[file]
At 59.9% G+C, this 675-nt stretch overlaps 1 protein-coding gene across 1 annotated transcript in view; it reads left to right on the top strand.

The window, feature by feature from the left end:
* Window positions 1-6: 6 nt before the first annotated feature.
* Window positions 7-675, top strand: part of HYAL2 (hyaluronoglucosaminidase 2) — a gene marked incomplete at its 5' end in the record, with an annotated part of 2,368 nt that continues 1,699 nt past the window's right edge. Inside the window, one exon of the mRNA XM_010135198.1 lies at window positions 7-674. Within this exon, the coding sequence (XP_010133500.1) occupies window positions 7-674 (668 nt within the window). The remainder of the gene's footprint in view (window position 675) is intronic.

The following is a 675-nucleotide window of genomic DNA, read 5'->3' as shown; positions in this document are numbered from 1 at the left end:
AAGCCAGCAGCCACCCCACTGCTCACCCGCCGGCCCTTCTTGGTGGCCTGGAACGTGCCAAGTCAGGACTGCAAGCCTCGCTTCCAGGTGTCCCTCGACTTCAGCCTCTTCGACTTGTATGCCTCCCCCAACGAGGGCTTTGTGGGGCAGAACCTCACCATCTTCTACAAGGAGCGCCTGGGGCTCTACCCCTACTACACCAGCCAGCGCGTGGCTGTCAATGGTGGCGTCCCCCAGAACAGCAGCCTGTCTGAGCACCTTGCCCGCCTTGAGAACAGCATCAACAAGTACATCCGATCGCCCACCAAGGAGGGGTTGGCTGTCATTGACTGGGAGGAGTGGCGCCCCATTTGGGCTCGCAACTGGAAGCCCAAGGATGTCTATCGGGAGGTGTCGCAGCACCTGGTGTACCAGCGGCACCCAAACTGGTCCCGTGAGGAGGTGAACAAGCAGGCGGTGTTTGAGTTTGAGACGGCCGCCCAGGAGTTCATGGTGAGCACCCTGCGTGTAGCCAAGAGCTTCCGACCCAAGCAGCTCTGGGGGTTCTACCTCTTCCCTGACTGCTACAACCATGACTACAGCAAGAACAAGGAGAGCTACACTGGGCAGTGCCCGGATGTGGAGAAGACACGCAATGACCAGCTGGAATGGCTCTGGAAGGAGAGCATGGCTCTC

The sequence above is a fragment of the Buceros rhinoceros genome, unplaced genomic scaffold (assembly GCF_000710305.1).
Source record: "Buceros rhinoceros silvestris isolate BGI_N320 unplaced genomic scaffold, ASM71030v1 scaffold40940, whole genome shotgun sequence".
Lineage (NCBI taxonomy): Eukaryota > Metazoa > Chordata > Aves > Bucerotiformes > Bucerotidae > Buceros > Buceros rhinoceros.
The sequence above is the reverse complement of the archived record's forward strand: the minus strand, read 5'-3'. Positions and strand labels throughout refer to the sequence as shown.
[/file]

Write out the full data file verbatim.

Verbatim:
At 59.9% G+C, this 675-nt stretch overlaps 1 protein-coding gene across 1 annotated transcript in view; it reads left to right on the top strand.

The window, feature by feature from the left end:
* Window positions 1-6: 6 nt before the first annotated feature.
* Window positions 7-675, top strand: part of HYAL2 (hyaluronoglucosaminidase 2) — a gene marked incomplete at its 5' end in the record, with an annotated part of 2,368 nt that continues 1,699 nt past the window's right edge. Inside the window, one exon of the mRNA XM_010135198.1 lies at window positions 7-674. Within this exon, the coding sequence (XP_010133500.1) occupies window positions 7-674 (668 nt within the window). The remainder of the gene's footprint in view (window position 675) is intronic.

The following is a 675-nucleotide window of genomic DNA, read 5'->3' as shown; positions in this document are numbered from 1 at the left end:
AAGCCAGCAGCCACCCCACTGCTCACCCGCCGGCCCTTCTTGGTGGCCTGGAACGTGCCAAGTCAGGACTGCAAGCCTCGCTTCCAGGTGTCCCTCGACTTCAGCCTCTTCGACTTGTATGCCTCCCCCAACGAGGGCTTTGTGGGGCAGAACCTCACCATCTTCTACAAGGAGCGCCTGGGGCTCTACCCCTACTACACCAGCCAGCGCGTGGCTGTCAATGGTGGCGTCCCCCAGAACAGCAGCCTGTCTGAGCACCTTGCCCGCCTTGAGAACAGCATCAACAAGTACATCCGATCGCCCACCAAGGAGGGGTTGGCTGTCATTGACTGGGAGGAGTGGCGCCCCATTTGGGCTCGCAACTGGAAGCCCAAGGATGTCTATCGGGAGGTGTCGCAGCACCTGGTGTACCAGCGGCACCCAAACTGGTCCCGTGAGGAGGTGAACAAGCAGGCGGTGTTTGAGTTTGAGACGGCCGCCCAGGAGTTCATGGTGAGCACCCTGCGTGTAGCCAAGAGCTTCCGACCCAAGCAGCTCTGGGGGTTCTACCTCTTCCCTGACTGCTACAACCATGACTACAGCAAGAACAAGGAGAGCTACACTGGGCAGTGCCCGGATGTGGAGAAGACACGCAATGACCAGCTGGAATGGCTCTGGAAGGAGAGCATGGCTCTC

The sequence above is a fragment of the Buceros rhinoceros genome, unplaced genomic scaffold (assembly GCF_000710305.1).
Source record: "Buceros rhinoceros silvestris isolate BGI_N320 unplaced genomic scaffold, ASM71030v1 scaffold40940, whole genome shotgun sequence".
Lineage (NCBI taxonomy): Eukaryota > Metazoa > Chordata > Aves > Bucerotiformes > Bucerotidae > Buceros > Buceros rhinoceros.
The sequence above is the reverse complement of the archived record's forward strand: the minus strand, read 5'-3'. Positions and strand labels throughout refer to the sequence as shown.